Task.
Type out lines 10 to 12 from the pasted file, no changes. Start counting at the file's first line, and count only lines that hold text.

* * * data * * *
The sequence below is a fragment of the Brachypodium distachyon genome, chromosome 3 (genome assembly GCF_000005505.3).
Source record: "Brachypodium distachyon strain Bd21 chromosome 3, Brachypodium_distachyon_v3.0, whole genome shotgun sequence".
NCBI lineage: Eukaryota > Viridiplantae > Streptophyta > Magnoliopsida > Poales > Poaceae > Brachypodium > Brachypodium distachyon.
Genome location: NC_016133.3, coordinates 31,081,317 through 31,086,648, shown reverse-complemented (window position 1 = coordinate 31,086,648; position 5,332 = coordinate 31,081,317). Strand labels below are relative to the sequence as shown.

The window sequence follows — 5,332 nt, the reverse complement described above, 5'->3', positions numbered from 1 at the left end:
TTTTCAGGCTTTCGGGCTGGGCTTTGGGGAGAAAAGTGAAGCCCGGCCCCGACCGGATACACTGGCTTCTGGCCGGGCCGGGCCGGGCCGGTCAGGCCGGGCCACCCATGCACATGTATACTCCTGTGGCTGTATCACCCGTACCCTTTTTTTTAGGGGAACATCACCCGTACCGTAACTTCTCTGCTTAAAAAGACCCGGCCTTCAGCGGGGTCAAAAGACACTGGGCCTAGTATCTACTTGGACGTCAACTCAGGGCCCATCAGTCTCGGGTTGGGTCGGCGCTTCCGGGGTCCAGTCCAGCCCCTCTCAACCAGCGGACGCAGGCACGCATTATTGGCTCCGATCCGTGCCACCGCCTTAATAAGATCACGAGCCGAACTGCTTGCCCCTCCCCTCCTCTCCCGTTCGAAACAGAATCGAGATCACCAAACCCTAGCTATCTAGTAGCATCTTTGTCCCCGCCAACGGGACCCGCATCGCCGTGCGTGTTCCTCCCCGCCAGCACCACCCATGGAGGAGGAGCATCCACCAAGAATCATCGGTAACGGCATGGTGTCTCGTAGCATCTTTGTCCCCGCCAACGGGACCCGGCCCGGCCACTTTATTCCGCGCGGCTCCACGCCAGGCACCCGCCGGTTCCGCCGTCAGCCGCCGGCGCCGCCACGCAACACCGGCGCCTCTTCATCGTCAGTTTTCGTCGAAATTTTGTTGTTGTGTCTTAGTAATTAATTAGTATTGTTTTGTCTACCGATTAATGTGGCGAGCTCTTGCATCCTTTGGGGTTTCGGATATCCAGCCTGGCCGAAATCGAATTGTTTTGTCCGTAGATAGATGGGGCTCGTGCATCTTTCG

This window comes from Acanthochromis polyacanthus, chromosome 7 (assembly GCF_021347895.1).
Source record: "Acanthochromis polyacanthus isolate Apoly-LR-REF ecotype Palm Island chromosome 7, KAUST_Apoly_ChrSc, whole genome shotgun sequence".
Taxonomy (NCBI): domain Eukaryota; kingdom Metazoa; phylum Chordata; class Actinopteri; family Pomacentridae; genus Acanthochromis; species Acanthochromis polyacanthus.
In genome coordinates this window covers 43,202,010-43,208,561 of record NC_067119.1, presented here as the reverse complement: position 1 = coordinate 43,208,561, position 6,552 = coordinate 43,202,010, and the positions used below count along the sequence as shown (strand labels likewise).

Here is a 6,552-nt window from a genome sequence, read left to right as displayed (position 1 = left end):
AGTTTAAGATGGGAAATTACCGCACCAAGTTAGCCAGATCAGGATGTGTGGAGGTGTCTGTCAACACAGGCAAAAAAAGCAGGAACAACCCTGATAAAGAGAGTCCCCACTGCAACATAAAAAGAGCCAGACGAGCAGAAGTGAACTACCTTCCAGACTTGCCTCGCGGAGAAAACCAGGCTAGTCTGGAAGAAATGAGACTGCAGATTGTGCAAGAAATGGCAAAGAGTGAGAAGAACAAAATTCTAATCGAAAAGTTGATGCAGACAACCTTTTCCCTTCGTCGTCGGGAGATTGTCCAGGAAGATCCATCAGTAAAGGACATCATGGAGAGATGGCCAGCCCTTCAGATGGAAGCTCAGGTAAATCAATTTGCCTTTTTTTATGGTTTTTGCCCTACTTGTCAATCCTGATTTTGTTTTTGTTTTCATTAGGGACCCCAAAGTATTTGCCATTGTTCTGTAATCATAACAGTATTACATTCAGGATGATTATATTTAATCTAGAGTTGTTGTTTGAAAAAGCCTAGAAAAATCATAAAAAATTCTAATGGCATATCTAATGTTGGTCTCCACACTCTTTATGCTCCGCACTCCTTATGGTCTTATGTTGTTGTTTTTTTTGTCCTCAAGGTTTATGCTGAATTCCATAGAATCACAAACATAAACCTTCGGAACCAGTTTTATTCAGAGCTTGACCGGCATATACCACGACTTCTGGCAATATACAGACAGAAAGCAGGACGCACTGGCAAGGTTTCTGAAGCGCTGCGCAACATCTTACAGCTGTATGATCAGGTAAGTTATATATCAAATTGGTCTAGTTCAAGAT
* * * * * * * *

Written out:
In genome coordinates this window covers 43,202,010-43,208,561 of record NC_067119.1, presented here as the reverse complement: position 1 = coordinate 43,208,561, position 6,552 = coordinate 43,202,010, and the positions used below count along the sequence as shown (strand labels likewise).

Here is a 6,552-nt window from a genome sequence, read left to right as displayed (position 1 = left end):
AGTTTAAGATGGGAAATTACCGCACCAAGTTAGCCAGATCAGGATGTGTGGAGGTGTCTGTCAACACAGGCAAAAAAAGCAGGAACAACCCTGATAAAGAGAGTCCCCACTGCAACATAAAAAGAGCCAGACGAGCAGAAGTGAACTACCTTCCAGACTTGCCTCGCGGAGAAAACCAGGCTAGTCTGGAAGAAATGAGACTGCAGATTGTGCAAGAAATGGCAAAGAGTGAGAAGAACAAAATTCTAATCGAAAAGTTGATGCAGACAACCTTTTCCCTTCGTCGTCGGGAGATTGTCCAGGAAGATCCATCAGTAAAGGACATCATGGAGAGATGGCCAGCCCTTCAGATGGAAGCTCAGGTAAATCAATTTGCCTTTTTTTATGGTTTTTGCCCTACTTGTCAATCCTGATTTTGTTTTTGTTTTCATTAGGGACCCCAAAGTATTTGCCATTGTTCTGTAATCATAACAGTATTACATTCAGGATGATTATATTTAATCTAGAGTTGTTGTTTGAAAAAGCCTAGAAAAATCATAAAAAATTCTAATGGCATATCTAATGTTGGTCTCCACACTCTTTATGCTCCGCACTCCTTATGGTCTTATGTTGTTGTTTTTTTTGTCCTCAAGGTTTATGCTGAATTCCATAGAATCACAAACATAAACCTTCGGAACCAGTTTTATTCAGAGCTTGACCGGCATATACCACGACTTCTGGCAATATACAGACAGAAAGCAGGACGCACTGGCAAGGTTTCTGAAGCGCTGCGCAACATCTTACAGCTGTATGATCAGGTAAGTTATATATCAAATTGGTCTAGTTCAAGAT